January 2008

A Tribute to Oscar Peterson
Born: August 15, 1925 Montréal
Died: December 23, 2007 Mississauga
January 12, 2008 Roy Thomson Hall Toronto
Oscar Peterson – Simply The Best
by Laila Boulos
By 12:00 p.m., the line that had begun at 5:00 a.m. for the free tribute concert to Oscar Peterson was already looping along the west side of Toronto's Roy Thomson Hall. Although it was cold, everyone was jovial and the neighbourly spirit of the concert-going hopefuls would have made Oscar Peterson (a staunch humanitarian) smile with pride.

The only things putting a dent in the long wait was the intermittent hail, rain and wind and an enterprising Bob Rae, who upon witnessing the captive hoards, swiftly began working the crowd and cameras for an early political campaign push. There was also an entrepreneurial, spunky country-singing busker, television camera crews and coffee trucks to entertain and distract the people waiting in line. Actually, the forces of nature dropping down on the crowds were probably the product of OP (as he is referred to fondly by his friends) lightly teasing from above.

For those who were unable to attend (or get into!) this historic tribute concert, the CBC was recording the whole performance for a live and a pre-recorded broadcast on both CBC Radio One and Two in addition to Sirius Satellite.

Once inside, there were many speeches, tributes and musical performances. Host Valerie Pringle spoke about her friendship with the 'Maharajah of the Keyboard' who was the only living Canadian to appear on a stamp and who, looking through a telescope at Saturn one evening, marveled, "Maybe we've all made our lives a little too big".

Peterson loved Mississauga and was a proud Canadian, writing such compositions as Canadiana Suite, "Hogtown Blues" and "City Lights". Signed to RCA Victor Records while still a teenager, he went on to win an astounding number of awards, including: eight Grammy Awards, Officer of the Order of Canada (later promoted to Companion), and a Genie for the best film score for A Silent Partner.

Awe-inspiring highlights of the afternoon were a wonderful video of the Peterson trio performing "Yours is My Heart Alone" and later, an amazing feat of technology had an audio clip of Oscar joining in on the afternoon's final performance of his historical "Hymn to Freedom".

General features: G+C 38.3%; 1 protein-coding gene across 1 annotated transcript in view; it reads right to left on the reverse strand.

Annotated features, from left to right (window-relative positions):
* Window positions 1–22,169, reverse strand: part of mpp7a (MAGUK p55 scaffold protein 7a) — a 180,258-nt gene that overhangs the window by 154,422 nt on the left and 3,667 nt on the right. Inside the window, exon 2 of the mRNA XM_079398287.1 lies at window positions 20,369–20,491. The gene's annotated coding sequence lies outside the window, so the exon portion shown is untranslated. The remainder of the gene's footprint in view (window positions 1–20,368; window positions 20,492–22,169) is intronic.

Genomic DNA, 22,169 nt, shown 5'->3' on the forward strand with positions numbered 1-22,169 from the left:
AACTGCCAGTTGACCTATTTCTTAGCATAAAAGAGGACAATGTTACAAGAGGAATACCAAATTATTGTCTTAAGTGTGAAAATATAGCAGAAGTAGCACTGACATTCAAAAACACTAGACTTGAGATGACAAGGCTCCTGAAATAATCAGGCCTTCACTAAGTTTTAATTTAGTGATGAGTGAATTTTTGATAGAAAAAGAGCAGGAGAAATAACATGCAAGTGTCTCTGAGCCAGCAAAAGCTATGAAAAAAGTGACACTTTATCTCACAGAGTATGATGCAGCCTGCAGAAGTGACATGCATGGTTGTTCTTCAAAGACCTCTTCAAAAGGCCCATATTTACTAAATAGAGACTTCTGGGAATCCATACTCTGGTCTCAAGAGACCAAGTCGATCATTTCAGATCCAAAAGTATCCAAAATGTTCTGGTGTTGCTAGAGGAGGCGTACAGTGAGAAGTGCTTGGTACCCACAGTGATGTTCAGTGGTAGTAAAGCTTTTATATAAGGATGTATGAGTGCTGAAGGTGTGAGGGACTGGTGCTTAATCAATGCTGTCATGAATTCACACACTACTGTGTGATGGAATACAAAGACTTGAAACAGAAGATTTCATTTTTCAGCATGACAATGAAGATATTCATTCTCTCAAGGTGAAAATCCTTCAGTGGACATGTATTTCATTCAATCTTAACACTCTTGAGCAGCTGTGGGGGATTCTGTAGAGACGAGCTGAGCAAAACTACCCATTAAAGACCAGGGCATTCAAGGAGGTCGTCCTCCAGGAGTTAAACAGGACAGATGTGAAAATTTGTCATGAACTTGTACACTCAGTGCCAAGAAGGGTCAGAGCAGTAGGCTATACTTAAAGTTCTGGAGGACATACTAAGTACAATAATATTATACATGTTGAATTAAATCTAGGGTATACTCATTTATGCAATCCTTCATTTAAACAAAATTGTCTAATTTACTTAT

Oscar Peterson
Throughout, Peterson's Bosendorfer piano, untouched, stood proudly on the stage. Other adornments, a beautiful photo of Peterson beaming proudly from the back of the stage and another of him with his youngest daughter, Céline, were bowed to with reverence and kissed by many of the presenters arriving on stage.

Céline Peterson had the audience in tears and laughter as she spoke about how her father instilled in her the value of looking at the character of people and not to focus on their appearance. With her world-famous father, Céline had the good fortune to travel to 110 cities and 19 countries! She also spoke about some of Oscar's favourite things including his dog Smedley, who refused to leave his side on the day he died, and his love of a jar of peanut butter — with a spoon.

The audience spent most of the afternoon in 'standing ovation' and 'continuous applause' mode while the emotional speeches and stellar performances held them raptly. Musically, the themes consisted of the powerful struggles and experiences of Blacks and of brotherhood. The awe-inspiring Oscar Peterson Quartet consisting of Monty Alexander, piano; Jeff Hamilton, drums; Ulf Wakenius, guitar, and Dave Young on bass, performed medleys that included whimsical and emotional pieces such as "The Battle Hymn of the Republic" and "The Surrey with the Fringe on Top".